The Reverse Logistics Association promotes best practices related to reverse logistics. RLA is a member-driven, global trade association for the returns and reverse industry. The association offers information, research, solutions, and facilitates networking introductions for manufacturers, retail companies, and third-party providers. Their mission is to educate and inform reverse logistics professionals globally and be the voice of the reverse industry
The U S Postal Service ramps up its marketing for Direct Mail – using the medium to showcase the message. The ‘current’ campaign uses a highly sophisticated direct mailpiece (see description below). Based on our experience developing integrated direct marketing campaigns for Express Mail in the USPS Northeast Region in the mid-1980s, the current campaign is likely targeting SMEs with a list built from a.) In house customer account files, b.) Respondents from prior marketing campaigns, and c.) Purchased lists based on USPS criteria for market segments for direct mail.
The mailpiece itself combines several interactive elements to engage the audience’s senses including sight – the visual elements of design; touch – the physical mailpiece itself, a hard copy Business Reply Card to mail back for more information and featured publication, and the interaction of rubbing the ‘cookie images’; smell – to release the aroma of the cookies, as well as digital interaction with a QR code to scan in order to obtain a copy of publication the “Evolution of a Medium”
The one glaring flaw of the campaign is its timing, as evoked in the copy and artwork; i.e., a tie in to the Holiday Season as referenced by the scratch and sniff holiday cookies. And most interestingly, the direct mailpiece image that was scanned in the Informed Delivery ® service is hot linked to a USPS response microsite – Uncover the secret ingredients with USPS. | USPS Delivers, in effect serving as a demonstration of the service, and an example of an integrated marketing medium.
Unfortunately, it appears that the Postal Service cannot deliver even its own mail on time which is particularly poignant amidst its latest existential crisis. Somehow, delivering mail months late (yes, we are still receiving holiday cards from friends and family as of this month, birthday cards mailed to family members that would have been delivered within the normal First Class Mail standard time frame of 2-3 days nationwide never showed up, and checks mailed to professional industry organizations in January have disappeared.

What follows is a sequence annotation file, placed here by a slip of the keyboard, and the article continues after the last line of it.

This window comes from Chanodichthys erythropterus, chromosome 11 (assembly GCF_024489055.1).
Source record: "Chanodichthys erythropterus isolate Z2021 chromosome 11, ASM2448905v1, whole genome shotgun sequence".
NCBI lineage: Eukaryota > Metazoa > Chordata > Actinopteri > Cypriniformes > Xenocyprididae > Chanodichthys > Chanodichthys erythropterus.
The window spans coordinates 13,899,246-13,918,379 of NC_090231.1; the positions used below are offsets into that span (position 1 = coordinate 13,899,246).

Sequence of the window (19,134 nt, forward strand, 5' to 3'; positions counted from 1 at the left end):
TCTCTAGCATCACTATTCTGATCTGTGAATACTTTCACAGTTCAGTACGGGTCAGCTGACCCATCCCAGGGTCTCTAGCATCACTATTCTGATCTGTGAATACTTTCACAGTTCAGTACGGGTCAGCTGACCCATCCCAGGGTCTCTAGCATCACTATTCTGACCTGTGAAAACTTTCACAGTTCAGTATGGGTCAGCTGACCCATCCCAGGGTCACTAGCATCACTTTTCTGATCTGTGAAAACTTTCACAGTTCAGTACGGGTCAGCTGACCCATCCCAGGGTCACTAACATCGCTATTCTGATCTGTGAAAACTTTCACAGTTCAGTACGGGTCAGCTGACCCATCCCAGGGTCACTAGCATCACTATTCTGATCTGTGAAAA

So, the question remains, is this the Evolution of mail, or the decline and fall of a Postal Service?
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The Postal Service is, again, at a crisis point as we read daily news stories about Mail backlogged for months, if not disappearing entirely, Congressional hearings with the PMG and the Board of Governors, calls for their removal, and a potential network crash centered on a key node in Chicago.
As we are now approaching our third episode dealing with the U. S. Postal Service under the informal rubric of “Everyone Is An Expert, None Have Worked There”, we have decided to formalize the series. Follow us over the next several weeks as we explore the current crisis.
We expect Canada Post Corporation (CPC) to shutdown its international office of exchange (IEO) and one of its three domestic operations hubs in Toronto this week due to COVID-19 pandemic impact on the workforce.
Message n° 36/2021
26 January 2021 / 26 janvier 2021 à 13h32( CET)
Further to EmIS 638/2020, the designated operator of Canada, Canada Post, asks us to inform other Union member countries and their designated operators that a number of cases of COVID-19 have been confirmed in one of the three shifts at its Gateway East processing plant in the Greater Toronto Area.
Following guidance by the regional health authority, Canada Post has temporarily closed this shift to prevent further spread of the virus. The Toronto exchange office, located in a separate area of the Gateway plant, continues to operate, albeit with a reduced workforce. Given this situation, disruption to normal operations and reduced processing capacity and clearance within customs operations are to be expected.
As further staff shortages are expected during this time, in addition to measures to protect the health and safety of workers, member countries can expect delays in the processing and delivery of both inbound and outbound mail items.
Canada Post is evaluating and adapting existing contingency plans to keep postal items flowing with minimal delay, triaging where appropriate, and will keep member countries updated via EmIS as this situation evolves. Unless designated operators are specifically requested to dispatch to the Montreal or Vancouver offices of exchange, Canada Post requests that dispatches not be diverted or rerouted.
Canada Post has operated with safety protocols in place following the guidance of public health officials since the beginning of the pandemic in 2020 and will continue to follow their expert guidance and recommendations.
Canada Post thanks all Union member countries and their designated operators for their understanding during this very difficult time.